HCG Diet FAQs

What is HCG?

HCG is an abbreviation for Human Chorionic Gonadotrophin. It is a hormone that is produced by the placenta during pregnancy. Women make the equivalent of millions of International Units (IUs) during pregnancy. It is believed that HCG maximizes the functional capacity of the body’s control centers in the hypothalamus. The hypothalamus is a part of the central nervous system and controls many different body functions. Dr. Simeons believed that one center in the hypothalamus, which he called the fat bank, controls the movement and distribution of fat throughout the body. HCG mobilizes abnormal fat and releases it as a source of energy and nutrients. Thus the hypothalamus ensures that the developing fetus has access to energy and nutrients even if a pregnant woman temporarily lacks access to food, thus protecting the fetus’s growth and development. Likewise, when a patient is on the Dr. Simeons HCG Protocol small amounts of HCG have been shown to mobilize abnormal fat and to make it available to the body as a source of energy and nutrients.

If this protocol is so safe and effective why hasn’t my doctor told me about it?

Medical schools and postgraduate medical education programs do not teach this protocol. Part of the reason are the numerous poorly conducted research studies mentioned above that sought to mislead the medical community.

If this protocol were to become well known and recommended on a large scale one may expect the following:

  • A drastic reduction in the demand for pharmaceutical and surgical management of diabetes, cardiovascular disease, and other diseases that are linked to obesity.
  • In general, a sharp reduction in demand for a medical industry that uses drugs and surgery to mask symptoms instead of treating the underlying causes.

Wouldn’t you think that everyone would enthusiastically welcome this? It would change the lives of millions! However, there are industries and organizations that are now capitalizing on sickness that would see a decrease in influence and profitability if this were to happen.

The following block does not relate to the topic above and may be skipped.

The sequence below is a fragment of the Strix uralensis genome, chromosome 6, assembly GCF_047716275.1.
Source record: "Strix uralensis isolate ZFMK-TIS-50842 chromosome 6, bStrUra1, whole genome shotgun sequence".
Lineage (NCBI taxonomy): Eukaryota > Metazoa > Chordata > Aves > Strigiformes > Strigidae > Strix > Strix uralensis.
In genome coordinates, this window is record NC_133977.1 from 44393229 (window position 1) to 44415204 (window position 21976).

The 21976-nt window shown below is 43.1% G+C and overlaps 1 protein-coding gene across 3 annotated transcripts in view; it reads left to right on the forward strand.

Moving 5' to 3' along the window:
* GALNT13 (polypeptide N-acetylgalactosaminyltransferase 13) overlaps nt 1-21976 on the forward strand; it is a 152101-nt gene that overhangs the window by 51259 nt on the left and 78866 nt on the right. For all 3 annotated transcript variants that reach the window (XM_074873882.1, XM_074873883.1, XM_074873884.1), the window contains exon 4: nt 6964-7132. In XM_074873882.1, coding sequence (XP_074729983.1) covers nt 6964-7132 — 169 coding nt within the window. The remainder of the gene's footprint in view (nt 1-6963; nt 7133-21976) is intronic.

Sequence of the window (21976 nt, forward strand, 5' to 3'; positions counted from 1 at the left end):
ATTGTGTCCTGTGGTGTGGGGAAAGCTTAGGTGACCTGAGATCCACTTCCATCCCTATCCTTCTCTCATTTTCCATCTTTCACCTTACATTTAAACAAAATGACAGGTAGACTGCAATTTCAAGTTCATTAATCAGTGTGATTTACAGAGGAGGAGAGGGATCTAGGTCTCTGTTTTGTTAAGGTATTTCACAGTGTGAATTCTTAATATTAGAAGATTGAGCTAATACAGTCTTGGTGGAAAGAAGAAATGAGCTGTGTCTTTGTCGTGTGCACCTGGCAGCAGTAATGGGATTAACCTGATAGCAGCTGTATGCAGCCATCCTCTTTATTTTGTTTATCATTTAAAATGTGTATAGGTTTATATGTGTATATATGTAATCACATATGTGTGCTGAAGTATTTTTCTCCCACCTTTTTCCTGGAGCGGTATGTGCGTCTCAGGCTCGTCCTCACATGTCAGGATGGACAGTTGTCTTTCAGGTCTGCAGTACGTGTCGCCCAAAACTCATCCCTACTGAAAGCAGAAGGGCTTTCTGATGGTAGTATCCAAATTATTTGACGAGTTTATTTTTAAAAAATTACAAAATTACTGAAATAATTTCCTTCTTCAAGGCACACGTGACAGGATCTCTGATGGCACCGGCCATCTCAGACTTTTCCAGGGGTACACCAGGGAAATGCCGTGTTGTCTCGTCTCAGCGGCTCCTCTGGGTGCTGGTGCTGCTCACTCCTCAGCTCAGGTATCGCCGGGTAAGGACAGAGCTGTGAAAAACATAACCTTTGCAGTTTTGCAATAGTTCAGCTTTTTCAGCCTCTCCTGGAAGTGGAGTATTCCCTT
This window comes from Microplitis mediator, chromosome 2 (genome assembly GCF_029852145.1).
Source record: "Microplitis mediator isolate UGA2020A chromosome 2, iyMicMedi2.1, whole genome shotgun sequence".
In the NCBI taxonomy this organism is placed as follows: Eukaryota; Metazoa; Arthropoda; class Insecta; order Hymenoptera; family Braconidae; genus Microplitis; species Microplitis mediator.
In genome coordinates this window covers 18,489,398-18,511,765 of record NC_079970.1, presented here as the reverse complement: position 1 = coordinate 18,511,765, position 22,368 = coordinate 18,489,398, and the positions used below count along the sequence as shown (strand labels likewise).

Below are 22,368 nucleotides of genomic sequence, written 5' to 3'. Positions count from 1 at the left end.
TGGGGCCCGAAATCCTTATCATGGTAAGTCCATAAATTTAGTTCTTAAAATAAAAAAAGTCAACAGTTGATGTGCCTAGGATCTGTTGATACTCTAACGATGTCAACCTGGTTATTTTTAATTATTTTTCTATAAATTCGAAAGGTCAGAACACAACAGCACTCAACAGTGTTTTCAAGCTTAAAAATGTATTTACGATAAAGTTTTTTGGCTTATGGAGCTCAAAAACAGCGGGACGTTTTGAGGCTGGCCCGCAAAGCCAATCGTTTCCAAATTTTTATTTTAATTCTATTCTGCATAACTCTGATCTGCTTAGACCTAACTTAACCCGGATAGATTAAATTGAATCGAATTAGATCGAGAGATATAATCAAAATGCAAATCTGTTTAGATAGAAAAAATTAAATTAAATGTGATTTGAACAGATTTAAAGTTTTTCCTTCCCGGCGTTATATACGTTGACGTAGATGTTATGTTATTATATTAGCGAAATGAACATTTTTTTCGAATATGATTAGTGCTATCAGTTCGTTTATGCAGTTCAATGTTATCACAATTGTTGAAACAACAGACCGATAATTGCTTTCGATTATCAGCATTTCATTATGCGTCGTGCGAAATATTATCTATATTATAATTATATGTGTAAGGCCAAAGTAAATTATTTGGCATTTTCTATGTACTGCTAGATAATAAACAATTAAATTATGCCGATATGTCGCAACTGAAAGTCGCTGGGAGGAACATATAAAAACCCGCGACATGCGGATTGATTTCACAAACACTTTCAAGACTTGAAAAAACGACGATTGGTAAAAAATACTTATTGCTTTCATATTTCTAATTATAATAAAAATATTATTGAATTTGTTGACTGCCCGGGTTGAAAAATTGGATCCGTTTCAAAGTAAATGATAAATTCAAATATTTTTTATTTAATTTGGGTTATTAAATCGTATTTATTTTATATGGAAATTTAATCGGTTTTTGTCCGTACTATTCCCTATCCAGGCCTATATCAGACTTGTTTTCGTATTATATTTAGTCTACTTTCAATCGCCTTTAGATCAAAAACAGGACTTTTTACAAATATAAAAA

How is it possible to be on a 500 Calorie* per day diet while on this protocol?

Some people have a hard time understanding the rationale behind the 500 Calorie per day diet. They may say that anyone would lose weight on a 500 Calorie per day diet or that it would be impossible to follow.

If somebody were to start a 500 Calorie per day diet without HCG, he or she would experience the following: hunger, cravings, feelings of misery, loss of structural fat and muscle mass, and a lack of loss of abnormal fat deposits.

When patients start on the HCG protocol they generally lose up to one pound of abnormal fat per day. Each pound of fat contains approximately 3500 Calories. If people lose one pound of abnormal fat in one day that makes 3500 Calories available to them. This is in addition to the 500 Calories that they consume through their diet, making the total 4000 Calories. If people lose one half pound of abnormal fat, that makes 1750 Calories available to them, making the total 2250 Calories. So although the oral consumption is limited to 500 Calories per day, patients have access to adequate amounts of energy because the rest of the calories is generated internally through the breakdown of fat deposits (lipolysis).

*One food Calorie (1 kcal or 1,000 calories) is the amount of digestively available food energy (heat) that will raise the temperature of one kilogram of water one degree Celsius.

Can I use an IUD or oral contraceptives while on the HCG Diet Protocol?

Dr. Simeons did not object to his patients using oral contraceptives while on the HCG Diet Protocol. However, it is important to understand that oral contraceptives and some IUDs release chemicals that are very toxic to the human body. Side effects  include weight gain, mood disorders, altered menstrual flow, and many more. For these reasons I recommend that my patients use natural family planning or barrier contraceptive methods instead of chemical contraceptive methods. In some patients the use of oral contraceptives may cause weight gain, whereas in others there may be satisfactory weight loss while on the HCG Diet Protocol.

What is the long-term success rate?